Burned out two years ago, Brunswick businesses again thriving

Kelley Hughes fills &quottwinkies" for her business, Wildflours Gluten-Free Market and Bakery. Hughes and four other businesses were destroyed in the April 17, 2011, fire at 45 Maine St. in Brunswick. Like the others, though, Hughes is back in business, waking at 3 a.m. some days to fill orders.
Beth Brogan | BDN
Kelley Hughes fills "twinkies" for her business, Wildflours Gluten-Free Market and Bakery. Hughes and four other businesses were destroyed in the April 17, 2011, fire at 45 Maine St. in Brunswick. Like the others, though, Hughes is back in business, waking at 3 a.m. some days to fill orders. Buy Photo
By Beth Brogan, BDN Staff
Posted April 17, 2013, at 12:54 p.m.

BRUNSWICK, Maine — Kelley Hughes still has the wooden Wildflours Gluten-Free Bakery and Cafe sign that hung outside her bakery and cafe at 45 Maine St. until a fire two years ago destroyed the building — along with four other businesses and more than a dozen apartments.

The smell of smoke lingers on the sign, and Hughes said she has held off hanging it at her new headquarters on Cumberland for fear people will think she has opened a new bakery.

She is likely inside baking on any given day, but the gluten-free cakes, bagels and cupcakes are sold at farmers markets and in local cafes and stores.

Business, she said, is thriving — as it is for everyone whose shops and storefronts were burned out on April 17, 2011.

“While the embers were still burning,” Becky and Phil Doughty transferred the number of their business, Communication Network, to their Topsham home, and they were back in business, Becky said Monday.

Now, they work from the basement of their home, “still doing exactly the same thing” — upgrading and repairing computers, removing viruses and malware and working on data recovery and data transfer.

Marita Wallace, of EZAuctioNet, is also back, although she lost about two-thirds of her inventory of 7,500 items listed on eBay at the time of the fire (the rest were stored elsewhere).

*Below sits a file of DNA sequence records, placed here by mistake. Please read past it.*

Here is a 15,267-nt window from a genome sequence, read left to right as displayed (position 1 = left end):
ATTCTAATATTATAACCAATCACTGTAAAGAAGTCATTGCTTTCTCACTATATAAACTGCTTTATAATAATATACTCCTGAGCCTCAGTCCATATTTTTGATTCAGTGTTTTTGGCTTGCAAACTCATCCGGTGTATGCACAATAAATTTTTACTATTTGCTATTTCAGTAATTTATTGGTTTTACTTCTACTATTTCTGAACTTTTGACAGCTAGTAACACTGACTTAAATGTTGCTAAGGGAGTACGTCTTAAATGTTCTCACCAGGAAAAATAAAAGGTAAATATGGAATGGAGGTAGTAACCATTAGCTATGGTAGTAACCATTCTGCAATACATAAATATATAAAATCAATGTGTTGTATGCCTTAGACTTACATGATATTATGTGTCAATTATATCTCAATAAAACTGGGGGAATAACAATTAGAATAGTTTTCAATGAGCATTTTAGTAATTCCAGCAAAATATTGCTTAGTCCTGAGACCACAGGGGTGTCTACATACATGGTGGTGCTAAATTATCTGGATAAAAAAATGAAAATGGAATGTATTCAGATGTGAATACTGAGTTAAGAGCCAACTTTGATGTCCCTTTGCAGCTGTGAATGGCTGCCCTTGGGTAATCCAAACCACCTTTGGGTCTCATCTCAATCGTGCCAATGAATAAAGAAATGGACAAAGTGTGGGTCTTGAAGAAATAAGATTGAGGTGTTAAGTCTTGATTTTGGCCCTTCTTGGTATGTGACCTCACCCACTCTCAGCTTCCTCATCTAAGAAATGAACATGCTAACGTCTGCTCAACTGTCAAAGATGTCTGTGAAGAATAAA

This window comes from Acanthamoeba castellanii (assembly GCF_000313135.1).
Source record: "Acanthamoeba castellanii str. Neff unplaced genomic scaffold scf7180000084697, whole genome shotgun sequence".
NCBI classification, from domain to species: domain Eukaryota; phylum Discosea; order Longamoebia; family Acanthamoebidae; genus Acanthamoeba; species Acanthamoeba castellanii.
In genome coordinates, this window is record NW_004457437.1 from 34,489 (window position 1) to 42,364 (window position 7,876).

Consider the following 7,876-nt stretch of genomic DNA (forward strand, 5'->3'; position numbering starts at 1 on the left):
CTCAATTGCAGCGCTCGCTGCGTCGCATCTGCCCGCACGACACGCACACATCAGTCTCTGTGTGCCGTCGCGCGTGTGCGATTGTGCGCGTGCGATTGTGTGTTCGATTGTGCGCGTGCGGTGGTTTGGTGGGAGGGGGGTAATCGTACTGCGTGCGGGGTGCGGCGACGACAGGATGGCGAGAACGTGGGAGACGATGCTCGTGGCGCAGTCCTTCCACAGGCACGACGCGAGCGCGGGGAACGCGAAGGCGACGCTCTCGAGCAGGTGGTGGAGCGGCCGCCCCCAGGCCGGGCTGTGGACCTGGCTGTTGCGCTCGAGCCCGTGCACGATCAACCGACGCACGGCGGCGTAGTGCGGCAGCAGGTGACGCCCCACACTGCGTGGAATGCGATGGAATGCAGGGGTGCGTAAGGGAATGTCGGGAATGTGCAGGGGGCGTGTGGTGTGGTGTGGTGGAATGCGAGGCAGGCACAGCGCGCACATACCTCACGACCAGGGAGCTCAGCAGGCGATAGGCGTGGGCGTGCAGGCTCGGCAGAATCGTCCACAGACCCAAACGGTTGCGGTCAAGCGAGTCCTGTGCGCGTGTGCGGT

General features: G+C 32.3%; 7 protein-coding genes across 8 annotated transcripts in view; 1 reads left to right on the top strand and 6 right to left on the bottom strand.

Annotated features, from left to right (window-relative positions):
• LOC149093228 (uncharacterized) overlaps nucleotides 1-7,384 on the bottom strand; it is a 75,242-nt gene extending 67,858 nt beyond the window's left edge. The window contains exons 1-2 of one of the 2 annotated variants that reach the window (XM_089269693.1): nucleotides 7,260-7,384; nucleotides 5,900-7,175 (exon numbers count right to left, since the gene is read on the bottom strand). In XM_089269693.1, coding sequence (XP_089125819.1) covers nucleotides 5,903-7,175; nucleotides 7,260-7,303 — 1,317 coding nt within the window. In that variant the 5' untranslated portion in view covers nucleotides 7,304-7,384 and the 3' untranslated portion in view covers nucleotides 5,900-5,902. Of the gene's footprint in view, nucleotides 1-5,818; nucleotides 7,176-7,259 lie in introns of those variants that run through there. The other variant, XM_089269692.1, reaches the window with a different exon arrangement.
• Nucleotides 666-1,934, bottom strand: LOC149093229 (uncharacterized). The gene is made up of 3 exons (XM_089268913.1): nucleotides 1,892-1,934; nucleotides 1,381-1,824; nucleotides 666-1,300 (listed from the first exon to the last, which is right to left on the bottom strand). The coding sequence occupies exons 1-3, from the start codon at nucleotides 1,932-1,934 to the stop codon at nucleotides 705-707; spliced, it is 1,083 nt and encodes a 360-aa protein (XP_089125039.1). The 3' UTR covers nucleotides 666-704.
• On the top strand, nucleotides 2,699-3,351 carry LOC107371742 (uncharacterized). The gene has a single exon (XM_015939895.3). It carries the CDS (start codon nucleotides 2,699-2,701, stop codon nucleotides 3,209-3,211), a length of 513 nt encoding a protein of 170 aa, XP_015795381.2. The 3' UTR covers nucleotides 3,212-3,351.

But six weeks after the fire, Wallace was listing from a new location, and she’s currently on Bay Bridge Road, with about 6,000 items listed and former customers continuing to return, “slowly but surely.”

Licensed massage therapist Amanda Cleaves of Kneaded Touch Massage Therapy was on her way to work at about 7 a.m. April 17, 2001, when she got a phone call from Jill Jacobs.

“Jill said, ‘Hey, the building is on fire, but everything is going to be OK,’” Cleaves said Tuesday. “It was 7 something in the morning. I was very tired, and I said OK and hung up. Then I called her back.”

Cleaves spent the rest of the day with other business owners milling about the building, and then watched as it was torn down.

Within two weeks, she was in a new space, at 54 Cumberland St. — a location she now shares with Wildflours Bakery.

“Customers were looking for me afterwards,” Hughes said of the fire. “They were and are amazing. I never say never [about another bakery], but the farmers markets and wholesale are going really well.”

This summer, she plans to sell her goods at the Falmouth and Crystal Spring farmers markets, and she’s also in many of the Bath-Brunswick area’s cafes, coffee shops and markets.

“I like the theory of being where people are going to eat anyway, so that if you have to be the one [who is] gluten-free, you can also get something,” she said. “I miss the store a lot, but at least for right now, this is working very well.”

Jill Jacobs, whose hair salon, Bounce Cut and Color, was destroyed in the fire, bounced around a bit afterwards. Then, in November 2012, she opened The Mix, a store that offers just that. Jacobs takes hair appointments but The Mix also sells bags, jewelry and clothing by mostly Maine artists. The store is just across Mason Street from 45 Maine St.

After the fire, she said, “I cleaned a house, I gardened for awhile, and I baked for Kelley [Hughes].” Then she rented a chair at another local salon, but ultimately decided to open the mix so she could continue to style hair and sell art.

“All these things I have a passion for, and I get to do them all now,” she said Wednesday. “Two years ago, I had a lot to be grateful for, but they were really different. It’s been a really interesting journey.”

http://bangordailynews.com/2013/04/17/business/burned-out-two-years-ago-brunswick-businesses-again-thriving/ printed on July 29, 2014